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The Massive Japanese Food Fair You Don’t Want to Miss: Furusato Matsuri in Tokyo

Furusato Matsuri

Earlier this year, Mike and I were in Japan, eating our faces off. I miss it so much. So much that I haven’t really written about our time there, but that’s about to change because we happened upon a gigantic number of photos that we took but didn’t edit. I’ve been inspired! And the first post had to be about Furusato Matsuri!

Furusato MatsuriFurusato Matsuri

Furusato Matsuri roughly translates as “the festival of the hometowns” and it’s a massive – we’re talking a huge indoor 28 acre stadium – food fair that features regional Japanese food from all of Japan, conveniently located in the center of Tokyo. It’s been held in Tokyo Dome for the last eight years and for the ninth iteration, Mike and I went! They usually hold the festival in January and we were lucky enough to somehow know about it and be there at the right time. In 2018, for the 10th anniversary, it’s going to be from January 12th – 21st, so if you want to plan your trip now, you have plenty of time.

Have you ever been to those taste of [insert city name here] things in your own town? There are a bunch of booths with different samples/foods you can buy? That’s essentially what Furusato Matsuri is. They have all of the different prefectures with the foods that they’re known for. Japan is obsessed with meibutsu, what they call local specialties, and at the fair you can try as many meibutsu as your stomach can handle.

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We ate:

Furusato MatsuriFurusato Matsuri

Yuki-ichigo: fluffy shaved frozen strawberries and condensed milk. This was a take on kakigori (Japanese shaved ice) minus the ice because it was essentially frozen shaved strawberries topped off with a generous drizzle of condensed milk. It was sweet, creamy, and I ate the whole thing and didn’t regret it!

Chiikamadogu: a combination of cheese + kamaboko deep fried like a corn dog. Kamaboko is fish cake, super savory and a very popular both on its own and in dishes.

Yakisoba: how could we resist this classic Japanese food fair dish?! The noodles were thick, the pork was tender, and it was delicious!

Chicken karaage: there were so many chicken karaage places it was hard to decide which one to go to and we don’t really read Japanese all that well so we just went with a random place and it was juicy and crispy and all things that are good about Japanese style deep fried chicken.

Himokawa udon: A region style udon that is very thin and wide, kind of like pappardelle. They served it hot with a bit of dashi, thinly sliced pork, green onions, nori, fish cake, wasabi, and a onsen egg. I was so full at this point, but the udon was so good that I finished off most of the bowl. The creaminess of the egg was an excellent counter point to the sharp and spicy wasabi and the udon was just the right combination of chewy and silky.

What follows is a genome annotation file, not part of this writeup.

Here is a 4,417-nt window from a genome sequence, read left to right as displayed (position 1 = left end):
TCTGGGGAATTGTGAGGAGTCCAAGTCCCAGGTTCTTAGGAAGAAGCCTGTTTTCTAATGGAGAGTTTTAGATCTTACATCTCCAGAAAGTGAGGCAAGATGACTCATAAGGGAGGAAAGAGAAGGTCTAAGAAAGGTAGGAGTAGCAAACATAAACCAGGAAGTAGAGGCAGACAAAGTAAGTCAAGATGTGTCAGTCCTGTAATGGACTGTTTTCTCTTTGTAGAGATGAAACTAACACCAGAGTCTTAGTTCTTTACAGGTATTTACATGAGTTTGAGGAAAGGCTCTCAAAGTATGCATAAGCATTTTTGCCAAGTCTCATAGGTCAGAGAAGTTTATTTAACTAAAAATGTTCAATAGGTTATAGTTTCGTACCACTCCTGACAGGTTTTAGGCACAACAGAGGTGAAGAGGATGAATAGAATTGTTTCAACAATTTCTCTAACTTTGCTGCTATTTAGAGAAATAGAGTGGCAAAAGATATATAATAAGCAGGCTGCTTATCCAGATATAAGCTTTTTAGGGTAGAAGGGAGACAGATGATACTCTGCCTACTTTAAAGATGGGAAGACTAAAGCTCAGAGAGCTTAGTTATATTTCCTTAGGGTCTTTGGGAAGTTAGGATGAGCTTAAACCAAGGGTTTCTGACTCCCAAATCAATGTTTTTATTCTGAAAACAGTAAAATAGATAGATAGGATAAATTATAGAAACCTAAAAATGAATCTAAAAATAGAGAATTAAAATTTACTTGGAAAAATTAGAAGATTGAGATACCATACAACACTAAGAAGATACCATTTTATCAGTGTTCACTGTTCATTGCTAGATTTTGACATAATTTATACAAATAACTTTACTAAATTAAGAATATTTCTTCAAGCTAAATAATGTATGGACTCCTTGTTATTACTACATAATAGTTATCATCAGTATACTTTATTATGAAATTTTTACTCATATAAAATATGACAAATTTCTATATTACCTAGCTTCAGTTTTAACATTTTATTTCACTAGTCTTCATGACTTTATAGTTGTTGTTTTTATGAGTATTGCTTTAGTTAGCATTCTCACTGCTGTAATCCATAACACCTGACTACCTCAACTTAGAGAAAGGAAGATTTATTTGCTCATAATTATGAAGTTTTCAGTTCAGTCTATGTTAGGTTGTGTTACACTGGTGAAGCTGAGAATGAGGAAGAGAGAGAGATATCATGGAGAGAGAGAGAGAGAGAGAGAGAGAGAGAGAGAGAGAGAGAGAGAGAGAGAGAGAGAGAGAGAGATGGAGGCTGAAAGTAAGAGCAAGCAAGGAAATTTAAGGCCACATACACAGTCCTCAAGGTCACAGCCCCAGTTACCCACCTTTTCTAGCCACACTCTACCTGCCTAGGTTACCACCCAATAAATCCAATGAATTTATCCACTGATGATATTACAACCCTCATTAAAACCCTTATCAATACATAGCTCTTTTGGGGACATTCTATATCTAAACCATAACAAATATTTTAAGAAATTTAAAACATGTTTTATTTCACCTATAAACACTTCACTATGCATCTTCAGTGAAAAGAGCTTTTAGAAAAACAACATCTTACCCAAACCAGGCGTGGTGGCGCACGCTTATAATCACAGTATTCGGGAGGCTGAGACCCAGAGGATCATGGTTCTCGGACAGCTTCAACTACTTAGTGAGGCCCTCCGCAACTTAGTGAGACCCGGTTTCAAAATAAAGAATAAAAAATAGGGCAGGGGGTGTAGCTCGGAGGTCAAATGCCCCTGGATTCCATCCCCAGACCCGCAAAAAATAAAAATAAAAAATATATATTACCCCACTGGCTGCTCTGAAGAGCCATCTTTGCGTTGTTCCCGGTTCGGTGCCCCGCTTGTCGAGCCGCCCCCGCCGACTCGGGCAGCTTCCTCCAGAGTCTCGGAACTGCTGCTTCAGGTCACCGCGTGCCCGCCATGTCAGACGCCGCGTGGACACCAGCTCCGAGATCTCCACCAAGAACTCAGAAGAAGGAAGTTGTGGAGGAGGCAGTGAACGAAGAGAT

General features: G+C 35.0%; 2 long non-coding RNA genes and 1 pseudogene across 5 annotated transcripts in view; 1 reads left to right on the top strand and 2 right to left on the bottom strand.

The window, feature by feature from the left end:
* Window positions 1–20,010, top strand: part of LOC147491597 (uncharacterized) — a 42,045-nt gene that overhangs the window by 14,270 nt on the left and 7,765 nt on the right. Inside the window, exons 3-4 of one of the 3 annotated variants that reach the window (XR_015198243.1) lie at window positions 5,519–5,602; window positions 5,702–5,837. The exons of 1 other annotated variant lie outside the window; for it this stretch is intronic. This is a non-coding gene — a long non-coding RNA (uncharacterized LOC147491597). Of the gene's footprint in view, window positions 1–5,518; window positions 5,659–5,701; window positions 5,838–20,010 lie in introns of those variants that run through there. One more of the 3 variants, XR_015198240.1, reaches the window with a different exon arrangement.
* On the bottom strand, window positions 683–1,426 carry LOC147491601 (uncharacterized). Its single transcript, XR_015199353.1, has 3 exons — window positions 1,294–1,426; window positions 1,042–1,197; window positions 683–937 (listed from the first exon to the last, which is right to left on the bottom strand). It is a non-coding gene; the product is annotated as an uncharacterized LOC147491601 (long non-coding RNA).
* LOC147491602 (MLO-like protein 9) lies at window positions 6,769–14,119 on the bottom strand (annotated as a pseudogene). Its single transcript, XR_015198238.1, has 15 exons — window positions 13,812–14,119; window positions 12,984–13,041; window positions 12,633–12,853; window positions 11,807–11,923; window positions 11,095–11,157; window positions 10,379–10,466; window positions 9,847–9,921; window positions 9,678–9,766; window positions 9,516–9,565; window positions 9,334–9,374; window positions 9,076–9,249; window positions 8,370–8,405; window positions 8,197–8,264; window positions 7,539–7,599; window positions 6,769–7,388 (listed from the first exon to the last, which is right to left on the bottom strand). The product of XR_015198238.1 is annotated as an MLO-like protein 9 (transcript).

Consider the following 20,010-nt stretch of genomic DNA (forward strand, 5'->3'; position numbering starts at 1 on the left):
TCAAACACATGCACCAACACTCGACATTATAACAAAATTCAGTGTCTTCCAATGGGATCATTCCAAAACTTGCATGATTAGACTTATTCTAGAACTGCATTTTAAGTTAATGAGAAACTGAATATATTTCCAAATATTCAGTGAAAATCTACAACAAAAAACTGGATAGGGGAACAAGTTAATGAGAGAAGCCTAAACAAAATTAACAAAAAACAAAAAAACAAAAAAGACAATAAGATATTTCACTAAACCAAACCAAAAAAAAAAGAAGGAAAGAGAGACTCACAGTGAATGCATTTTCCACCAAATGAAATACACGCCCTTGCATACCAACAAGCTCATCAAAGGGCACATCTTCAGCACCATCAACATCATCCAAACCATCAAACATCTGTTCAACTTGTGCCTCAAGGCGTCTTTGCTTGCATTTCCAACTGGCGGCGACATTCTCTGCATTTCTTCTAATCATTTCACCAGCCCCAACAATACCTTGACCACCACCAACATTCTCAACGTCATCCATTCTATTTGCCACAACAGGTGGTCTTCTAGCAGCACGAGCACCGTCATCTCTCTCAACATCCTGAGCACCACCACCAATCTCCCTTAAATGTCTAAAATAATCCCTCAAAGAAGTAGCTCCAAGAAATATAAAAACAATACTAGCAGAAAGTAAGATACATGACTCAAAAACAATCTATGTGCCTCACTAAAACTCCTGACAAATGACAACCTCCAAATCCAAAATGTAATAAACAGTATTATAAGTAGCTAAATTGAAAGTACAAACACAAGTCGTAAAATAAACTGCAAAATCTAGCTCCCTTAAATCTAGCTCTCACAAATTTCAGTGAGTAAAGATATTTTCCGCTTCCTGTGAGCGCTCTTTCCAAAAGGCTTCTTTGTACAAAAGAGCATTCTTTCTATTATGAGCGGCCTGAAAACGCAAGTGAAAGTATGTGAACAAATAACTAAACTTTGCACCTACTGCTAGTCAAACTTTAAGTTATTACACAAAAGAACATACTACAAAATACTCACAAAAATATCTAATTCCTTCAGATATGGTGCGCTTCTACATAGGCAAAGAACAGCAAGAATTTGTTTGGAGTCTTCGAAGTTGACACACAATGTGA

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Furusato Matsuri

We also participated in donburi (rice bowl) voting for the National Donburi Grand Prix Championship. Every year, 15 different rice bowls from various shops are entered in the contest. Nine of the entrants won a preliminary competition, five are included from last year’s competition, and one is recomended by the Furusato Matsuri organizers. You buy vouchers for the bowls (which are half sized so you can try more than one) and also get a voting token. After you eat, you can vote! We tried two bowls: one with salmon and salmon roe and one with uni and salmon roe. They were both so good.

Furusato MatsuriFurusato Matsuri

And, bonus, for all you beer lovers out there, there are so many local craft beers you can try!

If you do end up going (I hope you do!) here are some tips:

  1. Go in the morning, make a day of it so you can eat to your heart’s content. We didn’t eat anything else that day, just food festival stuff.
  2. They have lockers for you so get a locker, you’ll want both hands free to stuff your face! Scout out a locker on the upper level, where you enter – keep your eyes peeled because they’re kind of popular. They’re coin operated, just open it up, put your stuff in, put the coin in, and turn the key. When you go back for your stuff, you’ll get your coin back! You can put your jacket and bags in there, highly recommended.
  3. Do a walk around before eating anything so you can plan it out. Don’t be an amateur and eat without planning because you won’t fit it all in your tummy. They have maps that show you which area has which food stands and where they’re from. Hokkaido is always a popular because it’s the prefecture that’s known as Japan’s breadbasket.
  4. Try to see the mascots! Each Japanese prefecture has its own mascot and they range from cute to weird and creepy. Even tiny towns have mascots, so if you spot them, take photos. They even has a mascot parade that you can watch.
  5. If you have space in your luggage, buy omiyage! Omiyage is the word for a gift or souvenir for your family, friends, or coworkers. Omiyage is typically a specialty food item, wrapped up very prettily and packaged perfectly for sharing. There are bunch of omiyage at the fair and it’s awesome because you didn’t even have to travel to get it. We bought some of the extra wide udon to bring home.
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That’s it! I’m so happy we got to go and eat all the things. I just wish my stomach was bigger!

udon and karaage and yakisoba,
xoxo steph

PS – This isn’t sponsored. I wish it was…anyone know any Japanese companies that want some blog coverage?! 😉

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